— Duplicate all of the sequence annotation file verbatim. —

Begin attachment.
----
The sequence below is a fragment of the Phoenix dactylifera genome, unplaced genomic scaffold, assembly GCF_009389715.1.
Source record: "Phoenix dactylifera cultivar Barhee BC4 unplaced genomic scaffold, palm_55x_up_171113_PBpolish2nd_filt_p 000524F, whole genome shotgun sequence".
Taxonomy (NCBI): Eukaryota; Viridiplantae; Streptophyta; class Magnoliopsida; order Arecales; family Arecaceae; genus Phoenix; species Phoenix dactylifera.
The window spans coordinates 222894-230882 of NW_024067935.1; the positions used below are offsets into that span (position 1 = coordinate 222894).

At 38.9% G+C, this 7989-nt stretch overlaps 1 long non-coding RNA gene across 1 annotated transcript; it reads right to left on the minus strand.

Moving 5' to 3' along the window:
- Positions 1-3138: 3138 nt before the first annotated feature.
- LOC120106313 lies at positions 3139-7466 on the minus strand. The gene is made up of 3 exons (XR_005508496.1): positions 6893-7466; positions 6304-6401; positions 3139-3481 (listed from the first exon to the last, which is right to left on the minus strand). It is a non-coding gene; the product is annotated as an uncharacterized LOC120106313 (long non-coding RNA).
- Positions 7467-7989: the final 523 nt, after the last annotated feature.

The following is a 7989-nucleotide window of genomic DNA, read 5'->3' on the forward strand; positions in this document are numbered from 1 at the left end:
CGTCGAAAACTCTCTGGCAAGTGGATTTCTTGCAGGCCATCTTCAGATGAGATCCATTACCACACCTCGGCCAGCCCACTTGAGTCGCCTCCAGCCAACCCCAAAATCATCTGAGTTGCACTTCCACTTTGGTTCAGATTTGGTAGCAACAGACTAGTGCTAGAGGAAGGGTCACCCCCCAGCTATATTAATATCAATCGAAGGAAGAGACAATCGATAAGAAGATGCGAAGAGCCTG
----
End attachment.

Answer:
The sequence below is a fragment of the Phoenix dactylifera genome, unplaced genomic scaffold, assembly GCF_009389715.1.
Source record: "Phoenix dactylifera cultivar Barhee BC4 unplaced genomic scaffold, palm_55x_up_171113_PBpolish2nd_filt_p 000524F, whole genome shotgun sequence".
Taxonomy (NCBI): Eukaryota; Viridiplantae; Streptophyta; class Magnoliopsida; order Arecales; family Arecaceae; genus Phoenix; species Phoenix dactylifera.
The window spans coordinates 222894-230882 of NW_024067935.1; the positions used below are offsets into that span (position 1 = coordinate 222894).

At 38.9% G+C, this 7989-nt stretch overlaps 1 long non-coding RNA gene across 1 annotated transcript; it reads right to left on the minus strand.

Moving 5' to 3' along the window:
- Positions 1-3138: 3138 nt before the first annotated feature.
- LOC120106313 lies at positions 3139-7466 on the minus strand. The gene is made up of 3 exons (XR_005508496.1): positions 6893-7466; positions 6304-6401; positions 3139-3481 (listed from the first exon to the last, which is right to left on the minus strand). It is a non-coding gene; the product is annotated as an uncharacterized LOC120106313 (long non-coding RNA).
- Positions 7467-7989: the final 523 nt, after the last annotated feature.

The following is a 7989-nucleotide window of genomic DNA, read 5'->3' on the forward strand; positions in this document are numbered from 1 at the left end:
CGTCGAAAACTCTCTGGCAAGTGGATTTCTTGCAGGCCATCTTCAGATGAGATCCATTACCACACCTCGGCCAGCCCACTTGAGTCGCCTCCAGCCAACCCCAAAATCATCTGAGTTGCACTTCCACTTTGGTTCAGATTTGGTAGCAACAGACTAGTGCTAGAGGAAGGGTCACCCCCCAGCTATATTAATATCAATCGAAGGAAGAGACAATCGATAAGAAGATGCGAAGAGCCTG